Cutting Costs Cutting CostsCutting Costs
Inside the effort to improve the efficiency of federal operations.

White House Crushes Death Star Petition, Nerd Dreams Everywhere

ARCHIVES
Image via Nando Machado / Shutterstock.com

It turns out the Death Star won't be coming to a galaxy not too far away anytime soon.

Last month, we brought you news of a petition demanding that the White House build a Death Star, noting that it had reached a threshhold that would require administration response. Now the response is here and ... it's disappointing -- a fact that Paul Shawcross, the author and chief of the science and space branch of the Office of Management and Budget acnkowledged in his title:

Frankly, I find his lack of faith disturbing. Does Shawcross really not believe that with a little Yankee ingenuity, the American military-industrial complex couldn't solve the original Death Star's susceptibility to an X-wing fighter? American exceptionalism really is dead. 

Shawcross is surely right, however, that in a time of budget cuts -- some $492 billion is due to be cut from the Pentagon's budget on March 1, barring a congressional fix -- such a large outlay for defense might be untenable. Unfortunately, Shawcross does not offer any insight into whether the White House believes a Death Star would be legal. The 1967 Outer Space Treaty bans weapons of mass destruction in space, but allows conventional weapons. It's unclear how the Death Star would be categorized, although the Obama Administration has shown a willingness to read laws concerning war creatively.

As always, there's a serious point underlying all of this. Shawcross cites several items as consolation for intergalatic-exploration aficionados. For example:

Even though the United States doesn't have anything that can do the Kessel Run in less than 12 parsecs, we've got two spacecraft leaving the Solar System and we're building a probe that will fly to the exterior layers of the Sun. We are discovering hundreds of new planets in other star systems and building a much more powerful successor to the Hubble Space Telescope that will see back to the early days of the universe.

We don't have a Death Star, but we do have floating robot assistants on the Space Station, a President who knows his way around a light saber and advanced (marshmallow) cannon, and the Defense Advanced Research Projects Agency, which is supporting research on building Luke's arm, floatingdroids, and quadruped walkers.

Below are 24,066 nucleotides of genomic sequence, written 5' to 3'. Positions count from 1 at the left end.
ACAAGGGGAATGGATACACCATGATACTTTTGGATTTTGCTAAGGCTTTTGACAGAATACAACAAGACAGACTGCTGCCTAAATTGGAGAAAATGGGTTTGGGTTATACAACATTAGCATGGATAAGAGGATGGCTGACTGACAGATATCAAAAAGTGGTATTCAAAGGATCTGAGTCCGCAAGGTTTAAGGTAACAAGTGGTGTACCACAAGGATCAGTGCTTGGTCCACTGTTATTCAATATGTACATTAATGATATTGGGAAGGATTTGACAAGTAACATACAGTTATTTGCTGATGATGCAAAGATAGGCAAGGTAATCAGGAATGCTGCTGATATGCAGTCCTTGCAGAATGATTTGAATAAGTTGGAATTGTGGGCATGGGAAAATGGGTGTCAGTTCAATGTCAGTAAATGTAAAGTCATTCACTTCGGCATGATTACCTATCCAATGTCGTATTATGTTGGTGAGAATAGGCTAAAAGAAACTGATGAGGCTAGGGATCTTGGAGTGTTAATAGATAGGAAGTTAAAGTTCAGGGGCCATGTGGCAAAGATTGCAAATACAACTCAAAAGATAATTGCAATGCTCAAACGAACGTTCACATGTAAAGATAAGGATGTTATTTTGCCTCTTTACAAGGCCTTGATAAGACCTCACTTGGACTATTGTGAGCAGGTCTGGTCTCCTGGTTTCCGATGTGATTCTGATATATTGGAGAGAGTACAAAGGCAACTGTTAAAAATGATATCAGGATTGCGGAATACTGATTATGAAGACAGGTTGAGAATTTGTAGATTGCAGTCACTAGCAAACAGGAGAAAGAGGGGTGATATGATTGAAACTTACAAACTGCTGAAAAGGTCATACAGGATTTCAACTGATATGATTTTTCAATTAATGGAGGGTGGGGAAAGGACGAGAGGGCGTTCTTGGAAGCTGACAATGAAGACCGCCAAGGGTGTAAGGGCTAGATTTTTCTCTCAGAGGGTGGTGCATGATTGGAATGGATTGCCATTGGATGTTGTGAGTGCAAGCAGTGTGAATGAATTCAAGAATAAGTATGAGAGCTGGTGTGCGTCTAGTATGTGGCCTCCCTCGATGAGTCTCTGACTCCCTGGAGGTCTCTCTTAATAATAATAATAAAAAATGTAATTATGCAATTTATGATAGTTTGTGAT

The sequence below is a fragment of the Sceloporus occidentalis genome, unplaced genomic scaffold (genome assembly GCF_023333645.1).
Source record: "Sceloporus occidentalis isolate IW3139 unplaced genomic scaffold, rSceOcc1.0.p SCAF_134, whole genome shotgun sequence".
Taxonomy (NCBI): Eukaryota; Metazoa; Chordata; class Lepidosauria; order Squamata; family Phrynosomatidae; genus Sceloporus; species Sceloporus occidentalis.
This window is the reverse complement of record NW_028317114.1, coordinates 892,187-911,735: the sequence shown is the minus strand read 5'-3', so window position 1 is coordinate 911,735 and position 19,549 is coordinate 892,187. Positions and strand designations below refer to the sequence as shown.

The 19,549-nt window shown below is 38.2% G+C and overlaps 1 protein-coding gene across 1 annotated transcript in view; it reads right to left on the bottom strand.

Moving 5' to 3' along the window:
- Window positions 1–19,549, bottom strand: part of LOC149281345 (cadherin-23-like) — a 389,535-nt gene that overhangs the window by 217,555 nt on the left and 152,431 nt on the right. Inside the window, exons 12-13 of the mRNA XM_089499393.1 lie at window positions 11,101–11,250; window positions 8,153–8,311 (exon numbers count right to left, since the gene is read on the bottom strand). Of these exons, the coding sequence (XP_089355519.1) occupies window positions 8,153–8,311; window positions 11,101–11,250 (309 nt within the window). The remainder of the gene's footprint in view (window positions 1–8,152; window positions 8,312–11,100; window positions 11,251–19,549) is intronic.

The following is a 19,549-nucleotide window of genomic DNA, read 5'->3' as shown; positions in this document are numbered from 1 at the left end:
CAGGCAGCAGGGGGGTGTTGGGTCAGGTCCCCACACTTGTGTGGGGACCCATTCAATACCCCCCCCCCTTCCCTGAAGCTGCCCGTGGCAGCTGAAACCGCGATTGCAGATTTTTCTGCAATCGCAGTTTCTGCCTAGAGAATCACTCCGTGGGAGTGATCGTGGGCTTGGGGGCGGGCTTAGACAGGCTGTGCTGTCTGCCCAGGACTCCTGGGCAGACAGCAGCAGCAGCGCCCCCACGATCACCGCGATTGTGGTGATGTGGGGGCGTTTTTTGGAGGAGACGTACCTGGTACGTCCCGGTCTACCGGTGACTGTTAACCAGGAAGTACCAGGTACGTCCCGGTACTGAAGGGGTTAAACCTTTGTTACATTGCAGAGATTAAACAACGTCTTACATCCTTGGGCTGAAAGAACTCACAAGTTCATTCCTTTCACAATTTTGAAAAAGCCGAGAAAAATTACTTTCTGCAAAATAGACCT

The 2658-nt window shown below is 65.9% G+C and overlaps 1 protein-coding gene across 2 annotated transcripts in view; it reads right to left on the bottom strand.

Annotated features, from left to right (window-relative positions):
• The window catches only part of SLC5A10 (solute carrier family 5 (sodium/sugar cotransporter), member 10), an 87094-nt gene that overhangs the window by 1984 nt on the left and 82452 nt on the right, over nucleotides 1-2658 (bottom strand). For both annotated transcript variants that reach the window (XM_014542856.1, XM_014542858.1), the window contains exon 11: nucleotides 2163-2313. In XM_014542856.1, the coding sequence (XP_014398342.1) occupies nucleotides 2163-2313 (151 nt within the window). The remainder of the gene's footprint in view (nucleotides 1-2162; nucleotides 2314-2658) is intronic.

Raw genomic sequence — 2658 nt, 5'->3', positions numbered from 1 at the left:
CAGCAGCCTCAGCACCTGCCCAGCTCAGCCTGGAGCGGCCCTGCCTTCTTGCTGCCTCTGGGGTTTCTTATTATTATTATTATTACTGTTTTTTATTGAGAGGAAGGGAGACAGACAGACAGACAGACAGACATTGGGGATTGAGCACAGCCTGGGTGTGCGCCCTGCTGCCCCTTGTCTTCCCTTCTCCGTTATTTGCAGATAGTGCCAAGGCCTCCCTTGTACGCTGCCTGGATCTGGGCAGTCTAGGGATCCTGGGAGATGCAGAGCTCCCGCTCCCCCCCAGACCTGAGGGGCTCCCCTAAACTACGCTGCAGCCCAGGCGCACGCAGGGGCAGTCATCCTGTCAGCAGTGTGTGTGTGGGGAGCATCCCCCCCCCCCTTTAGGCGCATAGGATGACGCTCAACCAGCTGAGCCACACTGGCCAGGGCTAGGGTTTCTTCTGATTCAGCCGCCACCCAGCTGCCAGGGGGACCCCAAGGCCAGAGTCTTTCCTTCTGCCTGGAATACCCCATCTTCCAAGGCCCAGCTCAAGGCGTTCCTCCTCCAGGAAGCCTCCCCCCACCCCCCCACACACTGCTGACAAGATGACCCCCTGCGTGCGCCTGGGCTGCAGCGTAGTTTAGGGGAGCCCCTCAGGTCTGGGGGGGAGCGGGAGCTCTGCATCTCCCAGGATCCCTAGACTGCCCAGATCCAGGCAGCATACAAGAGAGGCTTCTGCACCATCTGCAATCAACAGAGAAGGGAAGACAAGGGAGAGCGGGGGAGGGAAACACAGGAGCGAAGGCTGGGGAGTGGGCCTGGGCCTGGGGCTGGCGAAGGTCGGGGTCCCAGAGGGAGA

We are living in the future! Enjoy it.

But NASA is in fact facing serious budget cuts. The agency has consistently looked at smaller and smaller funding over the years. It has had to pull out of a Mars mission organized by the European Space Agency, due to lack fo funds; Congress angrily questioned NASA's administrator over cuts last March, but of course it's them who control the purse strings, and as you may have noticed they have a hard time raising even minimal new revenue.

The Stars Wars puns in Shawcross's response are pretty great, though.

Image via Nando Machado / Shutterstock.com
FROM OUR SPONSORS
JOIN THE DISCUSSION
Close [ x ] More from GovExec
 
 

Thank you for subscribing to newsletters from GovExec.com.
We think these reports might interest you:

  • Sponsored by G Suite

    Cross-Agency Teamwork, Anytime and Anywhere

    Dan McCrae, director of IT service delivery division, National Oceanic and Atmospheric Administration (NOAA)

    Download
  • Data-Centric Security vs. Database-Level Security

    Database-level encryption had its origins in the 1990s and early 2000s in response to very basic risks which largely revolved around the theft of servers, backup tapes and other physical-layer assets. As noted in Verizon’s 2014, Data Breach Investigations Report (DBIR)1, threats today are far more advanced and dangerous.

    Download
  • Federal IT Applications: Assessing Government's Core Drivers

    In order to better understand the current state of external and internal-facing agency workplace applications, Government Business Council (GBC) and Riverbed undertook an in-depth research study of federal employees. Overall, survey findings indicate that federal IT applications still face a gamut of challenges with regard to quality, reliability, and performance management.

    Download
  • PIV- I And Multifactor Authentication: The Best Defense for Federal Government Contractors

    This white paper explores NIST SP 800-171 and why compliance is critical to federal government contractors, especially those that work with the Department of Defense, as well as how leveraging PIV-I credentialing with multifactor authentication can be used as a defense against cyberattacks

    Download
  • Toward A More Innovative Government

    This research study aims to understand how state and local leaders regard their agency’s innovation efforts and what they are doing to overcome the challenges they face in successfully implementing these efforts.

    Download
  • From Volume to Value: UK’s NHS Digital Provides U.S. Healthcare Agencies A Roadmap For Value-Based Payment Models

    The U.S. healthcare industry is rapidly moving away from traditional fee-for-service models and towards value-based purchasing that reimburses physicians for quality of care in place of frequency of care.

    Download
  • GBC Flash Poll: Is Your Agency Safe?

    Federal leaders weigh in on the state of information security

    Download

When you download a report, your information may be shared with the underwriters of that document.